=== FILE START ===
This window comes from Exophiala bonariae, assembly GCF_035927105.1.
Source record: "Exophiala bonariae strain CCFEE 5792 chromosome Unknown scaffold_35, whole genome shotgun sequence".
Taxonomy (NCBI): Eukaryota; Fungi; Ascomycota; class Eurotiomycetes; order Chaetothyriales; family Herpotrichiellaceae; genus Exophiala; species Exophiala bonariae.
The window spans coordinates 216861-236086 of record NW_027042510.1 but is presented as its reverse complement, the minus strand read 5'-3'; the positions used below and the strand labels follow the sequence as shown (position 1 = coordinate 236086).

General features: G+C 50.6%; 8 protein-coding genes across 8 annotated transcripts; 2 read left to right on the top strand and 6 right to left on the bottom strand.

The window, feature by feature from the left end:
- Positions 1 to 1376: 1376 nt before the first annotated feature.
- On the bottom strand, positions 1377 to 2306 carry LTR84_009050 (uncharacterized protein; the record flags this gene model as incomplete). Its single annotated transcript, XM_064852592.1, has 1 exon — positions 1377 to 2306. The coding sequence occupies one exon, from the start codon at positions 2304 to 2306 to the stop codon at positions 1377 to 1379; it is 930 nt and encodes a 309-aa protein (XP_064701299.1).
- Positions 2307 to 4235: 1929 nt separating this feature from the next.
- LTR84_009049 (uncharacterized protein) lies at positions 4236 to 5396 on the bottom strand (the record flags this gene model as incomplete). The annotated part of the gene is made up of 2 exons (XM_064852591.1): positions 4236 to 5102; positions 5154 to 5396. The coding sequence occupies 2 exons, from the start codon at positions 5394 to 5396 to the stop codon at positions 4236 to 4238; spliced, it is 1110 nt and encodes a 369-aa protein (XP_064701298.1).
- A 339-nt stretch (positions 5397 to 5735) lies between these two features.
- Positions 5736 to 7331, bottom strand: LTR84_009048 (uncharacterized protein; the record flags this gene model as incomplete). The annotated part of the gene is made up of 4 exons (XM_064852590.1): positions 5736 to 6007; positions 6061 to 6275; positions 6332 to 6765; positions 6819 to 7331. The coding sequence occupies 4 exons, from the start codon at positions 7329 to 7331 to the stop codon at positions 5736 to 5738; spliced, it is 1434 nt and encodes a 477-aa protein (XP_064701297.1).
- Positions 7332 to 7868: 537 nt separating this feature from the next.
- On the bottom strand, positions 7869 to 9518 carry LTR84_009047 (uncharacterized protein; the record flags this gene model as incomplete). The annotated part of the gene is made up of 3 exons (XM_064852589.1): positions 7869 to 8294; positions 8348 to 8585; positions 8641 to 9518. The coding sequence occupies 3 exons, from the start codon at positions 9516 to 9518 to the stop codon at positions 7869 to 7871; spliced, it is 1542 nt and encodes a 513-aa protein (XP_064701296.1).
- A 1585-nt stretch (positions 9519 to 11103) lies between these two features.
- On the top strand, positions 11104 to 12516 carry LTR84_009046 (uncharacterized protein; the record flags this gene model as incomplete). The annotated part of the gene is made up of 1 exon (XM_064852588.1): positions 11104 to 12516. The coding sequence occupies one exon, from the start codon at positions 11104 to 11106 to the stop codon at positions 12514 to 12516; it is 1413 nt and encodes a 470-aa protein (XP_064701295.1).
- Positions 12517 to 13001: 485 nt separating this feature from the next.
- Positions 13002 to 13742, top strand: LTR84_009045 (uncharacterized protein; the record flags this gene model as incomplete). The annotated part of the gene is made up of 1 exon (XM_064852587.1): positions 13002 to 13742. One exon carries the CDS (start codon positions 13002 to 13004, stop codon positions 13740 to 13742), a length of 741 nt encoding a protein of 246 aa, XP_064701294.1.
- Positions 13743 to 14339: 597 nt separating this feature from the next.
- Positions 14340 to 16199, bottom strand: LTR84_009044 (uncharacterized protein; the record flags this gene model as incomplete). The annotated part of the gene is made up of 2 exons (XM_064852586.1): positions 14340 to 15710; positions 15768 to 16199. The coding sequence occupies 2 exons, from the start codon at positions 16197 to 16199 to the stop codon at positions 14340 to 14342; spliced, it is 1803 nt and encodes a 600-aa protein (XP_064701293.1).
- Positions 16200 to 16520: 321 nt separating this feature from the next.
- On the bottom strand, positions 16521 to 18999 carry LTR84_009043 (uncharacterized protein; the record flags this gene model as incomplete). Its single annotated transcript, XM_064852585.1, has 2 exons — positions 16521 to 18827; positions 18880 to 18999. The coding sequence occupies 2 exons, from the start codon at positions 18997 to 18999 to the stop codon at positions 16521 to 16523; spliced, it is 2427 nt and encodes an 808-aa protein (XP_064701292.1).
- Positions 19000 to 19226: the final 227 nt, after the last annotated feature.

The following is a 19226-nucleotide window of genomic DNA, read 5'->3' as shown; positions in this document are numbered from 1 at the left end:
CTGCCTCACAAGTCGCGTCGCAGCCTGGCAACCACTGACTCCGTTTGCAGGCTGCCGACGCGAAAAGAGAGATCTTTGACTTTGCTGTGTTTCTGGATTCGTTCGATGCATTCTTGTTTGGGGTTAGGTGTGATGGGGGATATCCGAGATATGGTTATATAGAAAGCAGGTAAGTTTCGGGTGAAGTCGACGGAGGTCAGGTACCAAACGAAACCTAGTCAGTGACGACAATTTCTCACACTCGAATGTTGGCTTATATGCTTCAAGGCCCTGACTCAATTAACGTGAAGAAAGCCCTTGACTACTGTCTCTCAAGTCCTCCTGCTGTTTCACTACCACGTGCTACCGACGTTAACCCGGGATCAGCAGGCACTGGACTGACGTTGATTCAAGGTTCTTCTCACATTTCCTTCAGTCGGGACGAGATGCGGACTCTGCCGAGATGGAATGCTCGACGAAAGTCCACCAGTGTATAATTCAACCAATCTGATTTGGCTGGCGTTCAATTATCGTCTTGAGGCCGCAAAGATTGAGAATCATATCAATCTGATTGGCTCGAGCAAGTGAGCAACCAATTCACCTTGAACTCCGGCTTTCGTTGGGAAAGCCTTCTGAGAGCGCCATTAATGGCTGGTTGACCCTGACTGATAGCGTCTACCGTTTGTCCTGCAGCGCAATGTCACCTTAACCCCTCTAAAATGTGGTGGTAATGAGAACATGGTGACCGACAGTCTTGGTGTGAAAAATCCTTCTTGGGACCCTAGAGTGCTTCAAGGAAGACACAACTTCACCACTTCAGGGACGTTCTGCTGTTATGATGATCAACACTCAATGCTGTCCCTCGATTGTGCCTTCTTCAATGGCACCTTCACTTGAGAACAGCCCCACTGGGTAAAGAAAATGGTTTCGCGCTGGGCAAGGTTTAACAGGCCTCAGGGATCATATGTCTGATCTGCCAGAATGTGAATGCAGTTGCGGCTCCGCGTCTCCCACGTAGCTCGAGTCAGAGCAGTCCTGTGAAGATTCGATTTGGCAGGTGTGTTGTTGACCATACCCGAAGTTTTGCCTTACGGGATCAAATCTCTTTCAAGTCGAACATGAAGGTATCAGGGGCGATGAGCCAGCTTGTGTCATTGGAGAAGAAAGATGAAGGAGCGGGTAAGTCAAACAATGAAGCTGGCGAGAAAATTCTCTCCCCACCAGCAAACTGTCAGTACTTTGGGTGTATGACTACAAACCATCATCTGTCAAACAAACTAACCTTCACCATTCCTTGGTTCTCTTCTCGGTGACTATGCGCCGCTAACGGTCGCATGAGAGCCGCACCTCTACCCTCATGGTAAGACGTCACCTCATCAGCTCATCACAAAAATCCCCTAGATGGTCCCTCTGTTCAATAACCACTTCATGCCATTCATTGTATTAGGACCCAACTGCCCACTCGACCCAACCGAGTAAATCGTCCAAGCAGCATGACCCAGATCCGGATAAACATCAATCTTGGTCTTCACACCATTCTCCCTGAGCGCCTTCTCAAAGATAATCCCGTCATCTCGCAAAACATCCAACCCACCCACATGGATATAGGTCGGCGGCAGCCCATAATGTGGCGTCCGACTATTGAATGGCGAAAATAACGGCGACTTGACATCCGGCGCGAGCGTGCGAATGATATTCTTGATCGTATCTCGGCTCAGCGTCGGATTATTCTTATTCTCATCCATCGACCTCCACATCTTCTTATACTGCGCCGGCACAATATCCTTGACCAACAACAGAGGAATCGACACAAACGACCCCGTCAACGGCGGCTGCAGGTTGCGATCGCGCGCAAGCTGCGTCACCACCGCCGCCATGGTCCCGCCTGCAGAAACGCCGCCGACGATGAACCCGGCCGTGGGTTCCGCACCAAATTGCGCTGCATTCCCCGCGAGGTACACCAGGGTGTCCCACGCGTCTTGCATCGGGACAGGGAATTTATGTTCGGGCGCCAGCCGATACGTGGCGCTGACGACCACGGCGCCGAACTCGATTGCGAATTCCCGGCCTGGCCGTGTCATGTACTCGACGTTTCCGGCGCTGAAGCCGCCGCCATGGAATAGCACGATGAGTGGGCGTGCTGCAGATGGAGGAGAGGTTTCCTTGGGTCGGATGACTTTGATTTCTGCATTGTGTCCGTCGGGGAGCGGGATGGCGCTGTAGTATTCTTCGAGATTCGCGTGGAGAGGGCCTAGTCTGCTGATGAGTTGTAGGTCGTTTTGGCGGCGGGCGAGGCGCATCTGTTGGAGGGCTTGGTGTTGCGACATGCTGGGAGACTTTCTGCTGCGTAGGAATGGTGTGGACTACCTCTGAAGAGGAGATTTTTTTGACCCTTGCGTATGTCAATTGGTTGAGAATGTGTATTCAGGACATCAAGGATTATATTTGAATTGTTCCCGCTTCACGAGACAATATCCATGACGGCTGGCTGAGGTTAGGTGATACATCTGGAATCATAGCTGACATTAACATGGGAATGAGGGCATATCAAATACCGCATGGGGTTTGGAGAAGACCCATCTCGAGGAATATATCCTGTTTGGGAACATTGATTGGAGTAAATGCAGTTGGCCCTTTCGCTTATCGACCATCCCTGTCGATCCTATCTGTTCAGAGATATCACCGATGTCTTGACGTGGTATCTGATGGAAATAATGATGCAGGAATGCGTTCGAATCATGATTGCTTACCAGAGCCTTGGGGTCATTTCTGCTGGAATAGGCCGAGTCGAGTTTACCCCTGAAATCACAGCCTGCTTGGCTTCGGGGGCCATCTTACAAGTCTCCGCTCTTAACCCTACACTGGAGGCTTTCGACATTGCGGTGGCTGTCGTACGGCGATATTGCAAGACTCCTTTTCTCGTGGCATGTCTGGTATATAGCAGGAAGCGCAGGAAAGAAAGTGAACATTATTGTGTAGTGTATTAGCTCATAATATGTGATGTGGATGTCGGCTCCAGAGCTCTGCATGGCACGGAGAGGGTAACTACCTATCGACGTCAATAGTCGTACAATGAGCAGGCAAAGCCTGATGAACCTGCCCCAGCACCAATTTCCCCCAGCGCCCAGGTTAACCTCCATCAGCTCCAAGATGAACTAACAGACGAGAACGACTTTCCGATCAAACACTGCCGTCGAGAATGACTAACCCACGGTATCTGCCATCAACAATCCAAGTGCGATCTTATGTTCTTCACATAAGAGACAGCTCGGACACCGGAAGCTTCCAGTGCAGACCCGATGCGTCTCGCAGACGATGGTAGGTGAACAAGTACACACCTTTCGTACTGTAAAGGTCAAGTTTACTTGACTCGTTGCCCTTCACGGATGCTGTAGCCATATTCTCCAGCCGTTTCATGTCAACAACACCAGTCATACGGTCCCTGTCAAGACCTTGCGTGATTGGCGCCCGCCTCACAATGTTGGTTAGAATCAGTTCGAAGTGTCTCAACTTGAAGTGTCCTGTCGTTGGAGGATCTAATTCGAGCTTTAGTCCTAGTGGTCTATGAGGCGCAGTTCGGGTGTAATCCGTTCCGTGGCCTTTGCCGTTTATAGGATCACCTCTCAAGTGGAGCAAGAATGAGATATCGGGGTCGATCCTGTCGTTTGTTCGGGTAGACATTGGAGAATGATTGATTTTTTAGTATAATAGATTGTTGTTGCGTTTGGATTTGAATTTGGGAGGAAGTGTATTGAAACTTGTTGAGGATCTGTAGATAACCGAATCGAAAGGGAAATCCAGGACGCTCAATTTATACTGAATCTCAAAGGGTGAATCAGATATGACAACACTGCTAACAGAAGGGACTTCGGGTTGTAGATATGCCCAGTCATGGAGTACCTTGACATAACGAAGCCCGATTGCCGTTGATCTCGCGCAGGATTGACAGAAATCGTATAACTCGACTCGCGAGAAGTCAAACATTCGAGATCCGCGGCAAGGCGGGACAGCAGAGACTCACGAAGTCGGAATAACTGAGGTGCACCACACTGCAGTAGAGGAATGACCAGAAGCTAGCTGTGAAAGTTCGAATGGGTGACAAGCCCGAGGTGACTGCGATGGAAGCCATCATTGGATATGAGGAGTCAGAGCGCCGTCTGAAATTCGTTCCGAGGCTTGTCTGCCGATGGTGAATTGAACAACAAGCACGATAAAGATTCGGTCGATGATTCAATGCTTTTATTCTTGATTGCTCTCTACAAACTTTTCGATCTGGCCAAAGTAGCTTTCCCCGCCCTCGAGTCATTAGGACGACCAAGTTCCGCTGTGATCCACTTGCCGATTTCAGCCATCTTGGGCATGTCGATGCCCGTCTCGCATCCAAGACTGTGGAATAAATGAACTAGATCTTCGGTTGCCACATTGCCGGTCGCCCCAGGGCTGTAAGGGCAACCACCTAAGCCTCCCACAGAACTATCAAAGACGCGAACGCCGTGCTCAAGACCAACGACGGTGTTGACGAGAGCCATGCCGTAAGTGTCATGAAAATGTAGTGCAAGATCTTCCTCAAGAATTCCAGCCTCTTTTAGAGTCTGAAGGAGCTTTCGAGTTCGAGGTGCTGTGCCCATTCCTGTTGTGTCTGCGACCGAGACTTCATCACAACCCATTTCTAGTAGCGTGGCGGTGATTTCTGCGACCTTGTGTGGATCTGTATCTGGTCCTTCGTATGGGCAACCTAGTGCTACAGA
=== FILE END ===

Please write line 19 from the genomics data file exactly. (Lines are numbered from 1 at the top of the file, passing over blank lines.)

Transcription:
- Positions 13743 to 14339: 597 nt separating this feature from the next.